Wednesday, June 27, 2018

Dim Sum Asylum by Rhys Ford Audiobook Review


Welcome to Dim Sum Asylum: a San Francisco where it’s a ho-hum kind of case when a cop has to chase down an enchanted two-foot-tall shrine god statue with an impressive Fu Manchu mustache that's running around Chinatown, trolling sex magic and chaos in its wake.

Senior Inspector Roku MacCormick of the Chinatown Arcane Crimes Division faces a pile of challenges far beyond his human-faerie heritage, snarling dragons guarding C-Town’s multiple gates, and exploding noodle factories. After a case goes sideways, Roku is saddled with Trent Leonard, a new partner he can’t trust, to add to the crime syndicate family he doesn’t want and a spell-casting serial killer he desperately needs to find.

While Roku would rather stay home with Bob the Cat and whiskey himself to sleep, he puts on his badge and gun every day, determined to serve and protect the city he loves. When Chinatown’s dark mystical underworld makes his life hell and the case turns deadly, Trent guards Roku’s back and, if Trent can be believed, his heart... even if from what Roku can see, Trent is as dangerous as the monsters and criminals they’re sworn to bring down.

Audiobook Details
Length: 9 hrs, 44 mins
Narrator: Greg Tremblay

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Reviews by the Wicked Reads Review Team

Angela☆☆☆☆☆
Dim Sum Asylum is one of my favorite audiobooks, especially when I’m in the mood for fantasy. I have long been fascinated by the fae, so Rhys Ford had my complete attention with Roku’s human-faerie heritage. The cherry on top was that the audiobook was narrated by my favorite narrator, Greg Tremblay. How could I resist? I couldn’t. My mistake was in not writing up my review as soon as I finished listening to the book the first time. Yeah, you read that right, the first time. I’ve lost count of how many times I’ve listened to Dim Sum Asylum over the past several months, hence its five-star rating.

“I hated running first thing in the morning.” Not only does Ford insure that I’ll love Roku right off the bat with this thought, but we’re dropped right into the middle of the action as the book begins with Roku chasing down a suspect who’s stolen a clutch of dragon eggs. A very valuable clutch of dragon eggs. And the thief is his partner on the force. The chase is exciting until Arnett demonstrates just how dirty of a cop he is and murders an innocent bystander in an attempt to escape. While the murder is tragic, Ford uses it as a way to show just how good of a man Roku is and why he works so hard to right the world’s wrongs instead of embracing his father’s Yakuza ties and stepping into the role his grandfather would like to groom him for. But that’s merely the tip of the iceberg in this novel as Roku has to train Trent, his new partner, keep his ghosts at bay, track down a magical serial killer, avoid his grandfather’s continued overtures to join the family’s criminal enterprises, resist the temptation of his new partner, and still get home in time to feed his cat, Bob – who I absolutely freaking adored, especially at the very end. Fortunately for me, Roku succeeds at the right tasks, fails at the tasks he needed to, and averages 50/50 on the cat (lol). One of the things I enjoy most about Dim Sum Asylum is that even after repeated listens, I realized that Ford doesn’t telegraph who the serial killer is. The reader or listener isn’t meant to “solve” the case before Roku and Trent do, they’re meant to enjoy the ride – and I do every single time I cue it up.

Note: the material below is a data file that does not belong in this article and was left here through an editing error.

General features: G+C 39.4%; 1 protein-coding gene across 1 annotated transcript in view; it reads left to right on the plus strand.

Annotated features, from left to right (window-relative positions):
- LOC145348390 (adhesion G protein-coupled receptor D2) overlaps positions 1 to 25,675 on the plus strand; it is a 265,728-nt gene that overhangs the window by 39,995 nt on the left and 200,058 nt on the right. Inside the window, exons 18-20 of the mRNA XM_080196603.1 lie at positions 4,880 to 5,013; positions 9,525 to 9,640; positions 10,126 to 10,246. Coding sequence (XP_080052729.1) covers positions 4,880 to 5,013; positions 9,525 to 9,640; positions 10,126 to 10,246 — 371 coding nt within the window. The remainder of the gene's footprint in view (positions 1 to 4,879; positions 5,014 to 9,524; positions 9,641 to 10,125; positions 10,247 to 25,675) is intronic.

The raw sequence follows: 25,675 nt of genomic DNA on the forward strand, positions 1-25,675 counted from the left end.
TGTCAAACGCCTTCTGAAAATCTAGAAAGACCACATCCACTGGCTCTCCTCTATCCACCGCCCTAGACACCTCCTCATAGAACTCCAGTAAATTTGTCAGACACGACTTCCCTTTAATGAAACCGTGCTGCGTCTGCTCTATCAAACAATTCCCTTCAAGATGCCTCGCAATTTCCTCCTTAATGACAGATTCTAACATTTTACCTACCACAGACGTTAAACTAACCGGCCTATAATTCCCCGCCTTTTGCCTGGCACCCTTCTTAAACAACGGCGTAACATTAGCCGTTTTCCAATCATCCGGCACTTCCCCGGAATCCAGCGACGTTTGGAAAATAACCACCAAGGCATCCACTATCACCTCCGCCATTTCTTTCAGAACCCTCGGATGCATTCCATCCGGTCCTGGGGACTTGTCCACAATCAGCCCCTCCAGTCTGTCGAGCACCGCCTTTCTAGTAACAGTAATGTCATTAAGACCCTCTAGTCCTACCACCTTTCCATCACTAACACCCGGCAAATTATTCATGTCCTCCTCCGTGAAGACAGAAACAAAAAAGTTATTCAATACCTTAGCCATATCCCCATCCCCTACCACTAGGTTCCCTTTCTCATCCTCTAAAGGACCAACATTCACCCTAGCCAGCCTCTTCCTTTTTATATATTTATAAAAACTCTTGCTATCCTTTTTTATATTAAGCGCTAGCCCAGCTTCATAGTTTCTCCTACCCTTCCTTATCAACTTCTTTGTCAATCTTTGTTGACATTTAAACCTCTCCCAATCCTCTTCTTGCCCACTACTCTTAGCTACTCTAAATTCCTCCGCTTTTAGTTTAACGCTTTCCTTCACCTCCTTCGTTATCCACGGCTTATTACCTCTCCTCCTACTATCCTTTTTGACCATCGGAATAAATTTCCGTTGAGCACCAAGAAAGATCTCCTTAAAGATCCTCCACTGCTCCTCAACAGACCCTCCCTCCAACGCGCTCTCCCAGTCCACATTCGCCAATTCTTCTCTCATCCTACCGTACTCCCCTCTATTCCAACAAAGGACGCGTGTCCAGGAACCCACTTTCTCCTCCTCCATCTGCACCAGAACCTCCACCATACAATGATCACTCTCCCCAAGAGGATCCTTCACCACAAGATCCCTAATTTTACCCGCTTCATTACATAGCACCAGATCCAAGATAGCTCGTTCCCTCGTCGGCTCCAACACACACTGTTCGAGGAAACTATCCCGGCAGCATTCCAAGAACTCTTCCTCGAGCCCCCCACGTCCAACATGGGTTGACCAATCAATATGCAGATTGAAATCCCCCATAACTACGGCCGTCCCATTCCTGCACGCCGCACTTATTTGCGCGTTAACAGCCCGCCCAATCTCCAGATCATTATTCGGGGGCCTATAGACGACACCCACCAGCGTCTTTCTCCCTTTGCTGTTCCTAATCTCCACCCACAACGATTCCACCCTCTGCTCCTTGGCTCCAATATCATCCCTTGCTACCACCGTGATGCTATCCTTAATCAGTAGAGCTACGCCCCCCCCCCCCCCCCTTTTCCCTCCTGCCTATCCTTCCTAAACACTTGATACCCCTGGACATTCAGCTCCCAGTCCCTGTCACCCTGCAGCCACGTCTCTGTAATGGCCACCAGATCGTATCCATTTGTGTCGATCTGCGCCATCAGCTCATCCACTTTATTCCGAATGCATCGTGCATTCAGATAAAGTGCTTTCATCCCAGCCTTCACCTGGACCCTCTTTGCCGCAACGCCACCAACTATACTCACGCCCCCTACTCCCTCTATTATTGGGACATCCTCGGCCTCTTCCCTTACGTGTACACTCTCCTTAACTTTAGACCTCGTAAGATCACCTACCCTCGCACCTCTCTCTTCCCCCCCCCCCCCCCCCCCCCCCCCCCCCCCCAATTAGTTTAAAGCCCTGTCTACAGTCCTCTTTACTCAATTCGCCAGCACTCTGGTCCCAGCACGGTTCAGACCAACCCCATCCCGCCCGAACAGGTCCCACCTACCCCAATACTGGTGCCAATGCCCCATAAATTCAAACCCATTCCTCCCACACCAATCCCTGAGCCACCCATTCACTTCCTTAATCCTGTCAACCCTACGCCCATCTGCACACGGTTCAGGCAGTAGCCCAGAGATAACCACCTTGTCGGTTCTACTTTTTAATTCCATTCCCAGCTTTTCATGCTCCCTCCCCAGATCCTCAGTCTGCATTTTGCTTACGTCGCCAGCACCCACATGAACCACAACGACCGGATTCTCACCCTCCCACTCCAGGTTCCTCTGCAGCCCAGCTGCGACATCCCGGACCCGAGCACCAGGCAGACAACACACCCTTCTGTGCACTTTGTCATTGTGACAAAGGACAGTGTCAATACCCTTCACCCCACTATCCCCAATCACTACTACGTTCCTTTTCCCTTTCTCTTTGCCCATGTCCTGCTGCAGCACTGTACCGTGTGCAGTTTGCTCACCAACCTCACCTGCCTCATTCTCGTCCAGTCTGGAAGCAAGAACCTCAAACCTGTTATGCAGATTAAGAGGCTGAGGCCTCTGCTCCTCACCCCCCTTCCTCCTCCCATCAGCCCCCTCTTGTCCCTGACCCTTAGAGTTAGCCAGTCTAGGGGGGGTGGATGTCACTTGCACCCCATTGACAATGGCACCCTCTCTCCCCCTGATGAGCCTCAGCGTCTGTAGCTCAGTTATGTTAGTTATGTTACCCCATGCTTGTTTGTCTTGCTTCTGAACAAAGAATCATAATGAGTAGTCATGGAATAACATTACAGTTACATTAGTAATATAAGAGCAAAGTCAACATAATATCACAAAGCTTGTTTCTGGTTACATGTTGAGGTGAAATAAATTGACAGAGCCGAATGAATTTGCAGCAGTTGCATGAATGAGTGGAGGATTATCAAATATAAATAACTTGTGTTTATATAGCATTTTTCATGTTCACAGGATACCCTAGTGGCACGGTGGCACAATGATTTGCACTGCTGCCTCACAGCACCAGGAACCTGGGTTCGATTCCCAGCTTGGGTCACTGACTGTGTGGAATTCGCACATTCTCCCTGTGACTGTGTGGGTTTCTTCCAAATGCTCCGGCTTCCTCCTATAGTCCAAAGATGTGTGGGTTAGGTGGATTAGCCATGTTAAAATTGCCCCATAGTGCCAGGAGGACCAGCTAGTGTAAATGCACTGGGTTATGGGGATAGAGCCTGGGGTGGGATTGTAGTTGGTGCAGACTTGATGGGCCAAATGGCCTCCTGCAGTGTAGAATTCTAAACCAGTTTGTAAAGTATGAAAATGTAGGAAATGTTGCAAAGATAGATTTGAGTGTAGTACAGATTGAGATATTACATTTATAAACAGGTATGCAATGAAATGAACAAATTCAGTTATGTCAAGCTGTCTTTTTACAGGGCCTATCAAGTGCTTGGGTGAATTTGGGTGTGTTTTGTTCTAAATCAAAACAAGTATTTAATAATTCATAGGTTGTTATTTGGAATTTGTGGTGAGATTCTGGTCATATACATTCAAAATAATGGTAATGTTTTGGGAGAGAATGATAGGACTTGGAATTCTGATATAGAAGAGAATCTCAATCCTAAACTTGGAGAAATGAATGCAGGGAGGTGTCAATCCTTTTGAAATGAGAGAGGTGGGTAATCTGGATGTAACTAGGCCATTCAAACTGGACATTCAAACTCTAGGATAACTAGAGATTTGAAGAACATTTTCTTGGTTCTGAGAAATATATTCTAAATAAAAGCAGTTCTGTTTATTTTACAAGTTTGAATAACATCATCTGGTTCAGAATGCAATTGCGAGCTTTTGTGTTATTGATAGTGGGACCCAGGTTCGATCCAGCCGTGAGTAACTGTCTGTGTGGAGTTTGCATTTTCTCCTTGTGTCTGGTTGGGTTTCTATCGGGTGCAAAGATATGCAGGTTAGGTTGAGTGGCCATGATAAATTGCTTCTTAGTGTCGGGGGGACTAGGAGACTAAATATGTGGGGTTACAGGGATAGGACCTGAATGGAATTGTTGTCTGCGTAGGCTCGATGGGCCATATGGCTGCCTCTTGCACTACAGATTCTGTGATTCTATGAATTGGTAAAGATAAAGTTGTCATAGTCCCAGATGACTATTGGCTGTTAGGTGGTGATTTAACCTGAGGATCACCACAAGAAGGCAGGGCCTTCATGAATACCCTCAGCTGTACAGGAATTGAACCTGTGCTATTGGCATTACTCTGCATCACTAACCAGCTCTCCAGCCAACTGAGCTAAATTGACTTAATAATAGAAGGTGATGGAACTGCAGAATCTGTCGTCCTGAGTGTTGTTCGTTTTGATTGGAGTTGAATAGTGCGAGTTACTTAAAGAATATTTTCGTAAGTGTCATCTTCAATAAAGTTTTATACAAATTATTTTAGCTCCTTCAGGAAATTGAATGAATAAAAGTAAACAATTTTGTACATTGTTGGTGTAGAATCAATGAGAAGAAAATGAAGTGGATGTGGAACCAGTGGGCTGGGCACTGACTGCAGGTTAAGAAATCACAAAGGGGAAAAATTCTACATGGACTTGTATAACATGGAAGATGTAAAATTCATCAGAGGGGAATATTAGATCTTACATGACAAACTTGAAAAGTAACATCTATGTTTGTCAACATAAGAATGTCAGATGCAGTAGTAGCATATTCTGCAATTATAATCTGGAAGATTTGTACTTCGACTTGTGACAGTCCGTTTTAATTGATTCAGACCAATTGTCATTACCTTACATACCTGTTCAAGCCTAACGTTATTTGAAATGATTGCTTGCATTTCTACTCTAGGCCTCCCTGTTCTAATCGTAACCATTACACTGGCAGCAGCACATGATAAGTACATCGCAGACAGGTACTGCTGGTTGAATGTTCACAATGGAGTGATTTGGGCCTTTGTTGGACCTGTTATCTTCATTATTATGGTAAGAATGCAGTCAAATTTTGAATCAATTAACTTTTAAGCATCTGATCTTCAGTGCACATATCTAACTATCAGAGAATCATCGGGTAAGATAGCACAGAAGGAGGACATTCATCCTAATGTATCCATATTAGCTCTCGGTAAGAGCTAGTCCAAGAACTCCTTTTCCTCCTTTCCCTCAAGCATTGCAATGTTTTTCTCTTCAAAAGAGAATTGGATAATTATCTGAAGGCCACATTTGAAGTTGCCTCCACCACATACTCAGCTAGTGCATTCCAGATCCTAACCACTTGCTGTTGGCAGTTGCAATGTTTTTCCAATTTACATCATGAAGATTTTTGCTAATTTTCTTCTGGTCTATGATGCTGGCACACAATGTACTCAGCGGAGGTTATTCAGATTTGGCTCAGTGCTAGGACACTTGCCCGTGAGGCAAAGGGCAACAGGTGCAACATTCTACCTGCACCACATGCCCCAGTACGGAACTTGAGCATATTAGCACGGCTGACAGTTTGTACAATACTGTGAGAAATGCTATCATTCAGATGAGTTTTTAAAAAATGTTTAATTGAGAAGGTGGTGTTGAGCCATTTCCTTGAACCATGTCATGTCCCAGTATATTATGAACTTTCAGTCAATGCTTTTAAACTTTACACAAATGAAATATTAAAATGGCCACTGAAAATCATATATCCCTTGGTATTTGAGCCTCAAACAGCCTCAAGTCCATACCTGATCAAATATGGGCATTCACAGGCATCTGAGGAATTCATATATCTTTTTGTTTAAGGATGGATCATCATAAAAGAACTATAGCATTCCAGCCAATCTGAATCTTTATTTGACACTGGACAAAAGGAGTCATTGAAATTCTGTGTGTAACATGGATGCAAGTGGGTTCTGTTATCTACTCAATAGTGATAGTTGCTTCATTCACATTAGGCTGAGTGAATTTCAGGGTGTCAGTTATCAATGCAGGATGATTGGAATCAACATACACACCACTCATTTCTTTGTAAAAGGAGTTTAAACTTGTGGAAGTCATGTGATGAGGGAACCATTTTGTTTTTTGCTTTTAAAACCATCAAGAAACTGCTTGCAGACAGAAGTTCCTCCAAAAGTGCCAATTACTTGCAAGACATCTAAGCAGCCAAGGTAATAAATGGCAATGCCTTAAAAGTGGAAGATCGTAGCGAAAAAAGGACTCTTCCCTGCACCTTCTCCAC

For me, this is possibly one of my favorite performances by Greg Tremblay. Between the Asian accents, the Scottish accents, and the American accents – both male and female – Ford certainly kept him busy and Tremblay demonstrates that he was up for the challenge. Roku is such an emotive character and the narration clearly conveys his frustration, irritation, sadness, grief, happiness, attraction, and most importantly, his determination. There’s a scene in the book where Roku is talking things out with the morgue tech and I felt like I could actually hear the gears grinding in his head and see him pacing the room as he reasons through what they know, attempting to connect the dots back to the killer. Once again, Tremblay has impressed me with his ability to breathe life into an author’s words, bringing Ford’s world and characters to life in such a way that I get lost in the story, forgetting for several hours that dragons and faeries and magic aren’t real – at least, not in my world. Thank goodness for re-listens, so I can return to Dim Sum Asylum anytime I want.



RHYS FORD admits to sharing the house with three cats of varying degrees of black fur and a ginger Cairn terrorist. Rhys is also enslaved to the upkeep of a 1979 Pontiac Firebird, a Toshiba laptop, and an overworked red coffee maker.

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Trained in vocal and stage performance, Greg Tremblay brings a passion for storytelling to every aspect of his life and work.

Critically-recognized and listener-beloved, Greg’s work has been praised by Audiofile Magazine’s “Earphone” award, numerous blogs, and is the recipient of the Goodreads Reader’s Choice award for Best Narrator – 2016 in M/M Romance.

Greg also maintains a curated collection of uniquely and delightfully spicy boudoir treats branded under the “Greg Boudreaux” narration name.

Connect with Greg

Facebook  ~  Twitter  ~  Website  ~  Goodreads
Google+  ~  Instagram


https://www.dreamspinnerpress.com


Reviewers on the Wicked Reads Review Team were provided a free audiobook copy of Dim Sum Asylum by Rhys Ford, narrated by Greg Tremblay to listen to and review.

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